Its very name conjures up ideas of freedom and reckless abandon, yet how we play is never without limitations or methods – it is always conditioned by the circumstances within which it occurs. Even the other mammals recognise boundaries to their play, violations that will change the play of (say) two dogs from excited, friendly roughhousing into hostile snarling and bared teeth. But how can it be, if play is at root unshackled by the specifics of rules and systems, that play is never entirely free?
This four part serial runs in parallel to Foucault’s Archaeology, over on my original blog, Only a Game, to celebrate its ten year anniversary this July. Each of the four parts of Player Practices is linked to the corresponding part of the other serial, although it should be possible to follow this one on its own provided you’re not too concerned about the roots of the methods I am building upon. The purpose of this particular set of posts is to demonstrate how we can understand all play – whether with videogames, movies, boardgames, novels, RPGs, dogs, dice, or just our imagination – as player practices that form lineages of connectivity that thread together very different genres and media. Further, that these practices are linked to the discourses about play, such that even when the forms of discussion seem very different, they are still interconnected.
In the first part of Foucault’s Archaeology, I look at how the French philosopher-historian Michel Foucault overlaps the work of the US historian-philosopher Thomas Kuhn, who suggested that the sciences undergo periodic transformations he termed paradigm shifts. Kuhn’s paradigm (and Foucault’s historical a priori) specifies the conditions of knowledge within any given scientific discipline – and the equivalent concept in Foucault’s work specifies conditions of knowledge in any human field that can be understood as a network of related statements. He further argues that all knowledge can be understood in this way, and even leaves open the possibility that his methods could be applied to more disparate fields, such as artworks. Foucault clearly recognises the peculiarity of taking a technique originating in the analysis of discourse and applying it to the skills of, say, an artist:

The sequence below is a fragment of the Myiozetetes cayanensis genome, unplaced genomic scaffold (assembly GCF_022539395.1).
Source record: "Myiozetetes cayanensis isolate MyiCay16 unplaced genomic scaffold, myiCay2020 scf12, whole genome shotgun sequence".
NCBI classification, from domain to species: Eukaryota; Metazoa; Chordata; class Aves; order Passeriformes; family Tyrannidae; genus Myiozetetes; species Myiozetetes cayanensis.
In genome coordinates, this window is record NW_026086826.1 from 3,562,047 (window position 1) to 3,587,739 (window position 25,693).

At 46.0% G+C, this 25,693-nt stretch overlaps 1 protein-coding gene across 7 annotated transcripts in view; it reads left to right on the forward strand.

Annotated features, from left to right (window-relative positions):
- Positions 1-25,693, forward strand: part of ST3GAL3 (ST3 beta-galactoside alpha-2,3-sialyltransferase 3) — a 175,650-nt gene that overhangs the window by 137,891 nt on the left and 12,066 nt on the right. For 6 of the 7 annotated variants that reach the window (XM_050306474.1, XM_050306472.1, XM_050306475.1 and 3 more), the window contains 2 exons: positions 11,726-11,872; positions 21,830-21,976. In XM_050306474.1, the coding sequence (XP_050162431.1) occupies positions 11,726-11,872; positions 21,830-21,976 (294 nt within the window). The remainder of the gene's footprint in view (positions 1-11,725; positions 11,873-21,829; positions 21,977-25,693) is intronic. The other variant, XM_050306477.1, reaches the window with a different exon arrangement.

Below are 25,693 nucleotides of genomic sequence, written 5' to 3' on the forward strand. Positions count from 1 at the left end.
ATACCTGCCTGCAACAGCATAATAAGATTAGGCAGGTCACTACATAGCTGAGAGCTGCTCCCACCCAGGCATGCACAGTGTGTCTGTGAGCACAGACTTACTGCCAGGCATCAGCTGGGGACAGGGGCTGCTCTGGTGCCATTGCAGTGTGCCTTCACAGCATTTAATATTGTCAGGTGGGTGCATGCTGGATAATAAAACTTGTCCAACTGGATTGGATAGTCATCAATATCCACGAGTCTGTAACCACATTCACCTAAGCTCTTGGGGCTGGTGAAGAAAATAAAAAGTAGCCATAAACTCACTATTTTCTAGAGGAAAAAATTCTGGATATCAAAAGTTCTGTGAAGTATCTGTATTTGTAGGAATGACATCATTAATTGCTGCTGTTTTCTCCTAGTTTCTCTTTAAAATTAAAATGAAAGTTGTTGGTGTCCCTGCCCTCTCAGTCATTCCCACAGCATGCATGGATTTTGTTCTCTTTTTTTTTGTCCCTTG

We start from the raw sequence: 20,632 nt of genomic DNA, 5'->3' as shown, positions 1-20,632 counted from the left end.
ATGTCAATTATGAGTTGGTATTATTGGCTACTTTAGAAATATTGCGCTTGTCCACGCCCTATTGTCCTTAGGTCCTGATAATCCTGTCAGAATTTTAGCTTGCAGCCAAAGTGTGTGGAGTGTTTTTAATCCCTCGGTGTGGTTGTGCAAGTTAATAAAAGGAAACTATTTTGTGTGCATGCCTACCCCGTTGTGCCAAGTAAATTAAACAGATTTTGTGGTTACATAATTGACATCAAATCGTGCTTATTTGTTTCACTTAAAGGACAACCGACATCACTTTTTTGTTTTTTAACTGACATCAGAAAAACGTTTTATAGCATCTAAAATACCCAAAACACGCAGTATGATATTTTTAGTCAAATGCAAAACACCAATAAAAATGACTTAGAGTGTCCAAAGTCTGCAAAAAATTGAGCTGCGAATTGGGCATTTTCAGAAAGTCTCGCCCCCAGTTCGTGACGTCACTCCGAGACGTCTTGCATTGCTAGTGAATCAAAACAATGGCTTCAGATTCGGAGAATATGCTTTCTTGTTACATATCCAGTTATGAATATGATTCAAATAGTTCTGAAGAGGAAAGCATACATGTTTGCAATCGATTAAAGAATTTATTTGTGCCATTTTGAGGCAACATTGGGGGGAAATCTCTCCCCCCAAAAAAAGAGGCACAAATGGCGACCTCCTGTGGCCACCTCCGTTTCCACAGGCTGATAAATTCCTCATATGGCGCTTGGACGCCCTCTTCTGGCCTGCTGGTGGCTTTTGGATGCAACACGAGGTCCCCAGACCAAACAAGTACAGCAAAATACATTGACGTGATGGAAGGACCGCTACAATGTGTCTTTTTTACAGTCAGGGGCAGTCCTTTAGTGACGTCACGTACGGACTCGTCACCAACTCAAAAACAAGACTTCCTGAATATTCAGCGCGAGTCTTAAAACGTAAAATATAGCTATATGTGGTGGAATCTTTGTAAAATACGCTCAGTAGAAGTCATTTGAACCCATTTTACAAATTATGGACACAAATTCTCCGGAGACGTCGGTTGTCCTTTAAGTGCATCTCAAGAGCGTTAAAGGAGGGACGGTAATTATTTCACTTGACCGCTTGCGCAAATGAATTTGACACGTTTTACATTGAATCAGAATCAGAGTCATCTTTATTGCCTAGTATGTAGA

In analysing a painting, one can reconstitute the latent discourse of the painter; one can try to recapture the murmur of his intentions, which are not transcribed into words, but into lines, surfaces, and colours; one can try to uncover the implicit philosophy that is supposed to form his view of the world... Archaeological analysis... would not set out to show that the painting is a certain way of ‘meaning’ or ‘saying’ that is peculiar in that it dispenses with words. It would try to show that, at least in one of its dimensions, it is discursive practice that is embodied in techniques and effects. In this sense, the painting is not a pure vision that must then be transcribed into the materiality of space; nor is it a naked gesture whose silent and eternally empty meanings must be freed from subsequent interpretations. It is shot through – and independently of scientific knowledge and philosophical themes – with the positivity of a knowledge.
What I am attempting in this serial is to pick up the possibilities that Foucault suggests could describe artworks and apply the same argument to games and play. Partly, this is because I have been able to defend the claim (in Imaginary Games and elsewhere) that games can never be excluded from the category of art, but partly it’s because play and games entail knowledge of various different kinds, and anywhere there is knowledge it is possible to apply Foucault’s method. This is a key point: it is the reason that game design is a viable discipline, but it is also important to recognise that the potential knowledge about play is in no way exhausted by game design – as game studies revealed, and as game criticism reveals again.
We have indeed witnessed, in the last fifty years or so, paradigm shifts (to use Kuhn's term, since it is more elegant than Foucault's) in the discourses surrounding games, a point that I will pick up and explore more closely in two weeks time. The possible knowledge we can have about games and play is nearly inexhaustible, and certainly capable of sustaining multiple discourses. But if this were all I wished to discuss, this serial would not significantly go beyond Foucault, who already explained how his ‘discursive formations’ describe any domain of knowledge. But just as he also suggests that painting et al can also be understand as a kind of discourse (or, better, a kind of knowledge) so it is with games and play themselves – quite apart from any discussions about it! But what, it is reasonable to ask at this point, what would a game paradigm be?
The answer, I suggest, has already been brilliantly traced by the work of another French intellectual, Roger Caillois, who is considered one of the founding voices clearing the path for game studies. I’ve already shown (in Beyond Game Design) how Caillios’ patterns of play can be seen as prescient observation of neurobiological patterns at a sociological level. But Caillois’ four patterns, which he stresses are not to be taken as either a taxonomy nor as exhaustive, also indicate four dominant game paradigms at the time he was writing – four networks of player practices, constraining both particular kinds of play, and the discourses that surround those forms of play. Examining these will suggest the validity of the idea of a game paradigm, and thus a shift between one way of playing and another.
Next week: Caillois' Patterns of Play